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flattern :: [(Char, Int)] -> String
flattern [] = ""
flattern ((w,l):xs) = show l ++ w : flattern xs

What would be the inverse function of this? Is there any way of be able to work this out?

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Not knowing Haskell really, I don't think there is a inverse function for this (in the strict sense of inverse). –  Paŭlo Ebermann Mar 6 '11 at 20:10
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Why is this tagged with "work"? What work application could there possibly be to this cryptic and horribly titled question? –  Dan Burton Mar 6 '11 at 20:51

2 Answers 2

It's not invertible:

  1. There are strings that cannot be reproduced by this function (any string not starting with a digit).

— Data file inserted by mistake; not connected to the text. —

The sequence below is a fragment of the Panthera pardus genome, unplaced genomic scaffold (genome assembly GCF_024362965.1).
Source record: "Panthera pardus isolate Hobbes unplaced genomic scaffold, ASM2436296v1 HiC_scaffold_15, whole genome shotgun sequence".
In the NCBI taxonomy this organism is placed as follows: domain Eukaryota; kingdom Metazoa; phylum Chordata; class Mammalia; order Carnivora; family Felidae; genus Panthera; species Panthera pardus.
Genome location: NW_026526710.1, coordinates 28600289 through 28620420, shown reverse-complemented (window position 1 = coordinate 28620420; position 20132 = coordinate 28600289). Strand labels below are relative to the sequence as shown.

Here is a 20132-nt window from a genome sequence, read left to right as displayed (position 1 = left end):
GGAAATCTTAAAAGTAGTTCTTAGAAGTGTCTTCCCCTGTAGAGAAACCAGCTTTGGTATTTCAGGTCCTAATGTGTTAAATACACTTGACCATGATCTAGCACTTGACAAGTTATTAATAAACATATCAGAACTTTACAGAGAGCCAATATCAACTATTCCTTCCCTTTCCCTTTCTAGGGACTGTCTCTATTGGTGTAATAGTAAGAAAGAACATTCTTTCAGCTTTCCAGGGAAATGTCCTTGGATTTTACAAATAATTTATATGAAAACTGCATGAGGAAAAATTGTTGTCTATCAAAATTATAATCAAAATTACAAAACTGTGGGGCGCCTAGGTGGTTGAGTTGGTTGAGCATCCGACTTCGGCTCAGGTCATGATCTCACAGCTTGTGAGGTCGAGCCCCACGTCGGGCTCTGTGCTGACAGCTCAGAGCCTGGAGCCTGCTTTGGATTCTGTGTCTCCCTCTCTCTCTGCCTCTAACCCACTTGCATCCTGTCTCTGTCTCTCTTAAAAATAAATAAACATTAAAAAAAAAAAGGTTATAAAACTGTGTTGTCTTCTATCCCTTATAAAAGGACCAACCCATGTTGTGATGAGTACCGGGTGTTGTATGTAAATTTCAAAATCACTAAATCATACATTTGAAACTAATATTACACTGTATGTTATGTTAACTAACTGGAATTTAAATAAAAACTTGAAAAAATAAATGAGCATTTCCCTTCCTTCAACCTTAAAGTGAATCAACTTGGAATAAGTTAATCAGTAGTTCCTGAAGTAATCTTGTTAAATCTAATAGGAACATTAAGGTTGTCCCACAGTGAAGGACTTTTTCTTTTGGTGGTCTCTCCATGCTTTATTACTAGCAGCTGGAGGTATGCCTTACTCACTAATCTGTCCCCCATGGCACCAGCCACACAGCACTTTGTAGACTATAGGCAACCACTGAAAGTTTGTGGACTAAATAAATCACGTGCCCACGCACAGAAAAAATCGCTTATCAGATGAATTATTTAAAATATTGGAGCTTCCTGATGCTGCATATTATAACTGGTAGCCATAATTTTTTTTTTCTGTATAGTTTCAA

2. It's not even partially invertible. There are also strings that correspond to multiple inputs: "1111" can be produced by either [('1',1),('1',1)] or [('1',111)].

Are you sure that this was the function to invert, and not something like flattern ((w,l):xs) = replicate l w ++ flattern xs?

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If you really want, you could parse the output of the function to try and reconstruct what the arguments must have been.

import Text.ParserCombinators.Parsec

unflat1 :: Parser (Char, Int)
unflat1 = do
           c <- anyChar
           n <- many1 digit
           return (c, read n) 

readExpr :: String -> Either String [(Char, Int)]
readExpr input = case parse (many unflat1) "unflat" input of
    Left err -> Left ("No match: " ++ show err)
    Right val -> Right val

This sorta works, as long as flattern does not have numbers as the first input. Something like flattern [('a',1), ('2',3)] will be parsed as [(a, 123)].

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